Leadership advice for healthcare CIOs in the post-pandemic environment
Even with these recent revelations within the C-suite, IT leaders still face organizational challenges in bringing new possibilities to life. The goal is to be recognized as more than a cost center and bring more value to our organizations. We’ve done enough of the “plumbing” already—that is, laying down the infrastructure to facilitate the five data “rights”: Getting the right information to the right person in the right format through the right channel at the right time. It’s now even more important to take that foundation and build upwards and outwards, and beyond the “four walls” that we’ve been used to in order to deliver more value for the business and end-patients.
So what does the acceleration of value-driven innovation mean for the CIO in the post-pandemic era? To help unpack that big question, let’s start by framing what healthcare CIOs focus on most across two dimensions: Tech and business-focused activities and internal and external focused activities. What that looks like is the diagram below, with some examples that fit into each of the quadrants.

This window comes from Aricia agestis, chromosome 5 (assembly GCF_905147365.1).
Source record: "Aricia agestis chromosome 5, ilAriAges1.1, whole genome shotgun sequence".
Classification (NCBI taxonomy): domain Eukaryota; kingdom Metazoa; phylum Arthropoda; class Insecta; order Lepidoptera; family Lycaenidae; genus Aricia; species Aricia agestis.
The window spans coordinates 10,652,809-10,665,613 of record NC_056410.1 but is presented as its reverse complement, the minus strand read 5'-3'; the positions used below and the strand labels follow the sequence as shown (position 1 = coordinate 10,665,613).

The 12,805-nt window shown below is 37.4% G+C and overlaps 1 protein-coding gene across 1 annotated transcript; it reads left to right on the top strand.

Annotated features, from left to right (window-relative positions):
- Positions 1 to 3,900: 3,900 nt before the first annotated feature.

The lower-left corner is where CIOs traditionally get stuck, focusing on internal and highly technical concerns like data centers and devices—complex maintenance items that are rarely understood outside of the IT department. In order to really be a leader for the business in the post-pandemic environment, you have to also move through the other three quadrants more readily and really focus on the upper-right-hand quadrant the most.
Walking through the other quadrants, we have on the upper left-hand side things like integration and interoperability that are enabling organizations to operate beyond the four walls of the hospital, but still very technical. Then, if we turn our focus to the lower right-hand quadrant, we have things like business intelligence and predictive analytics solutions that enable and move the business but are still very internally focused.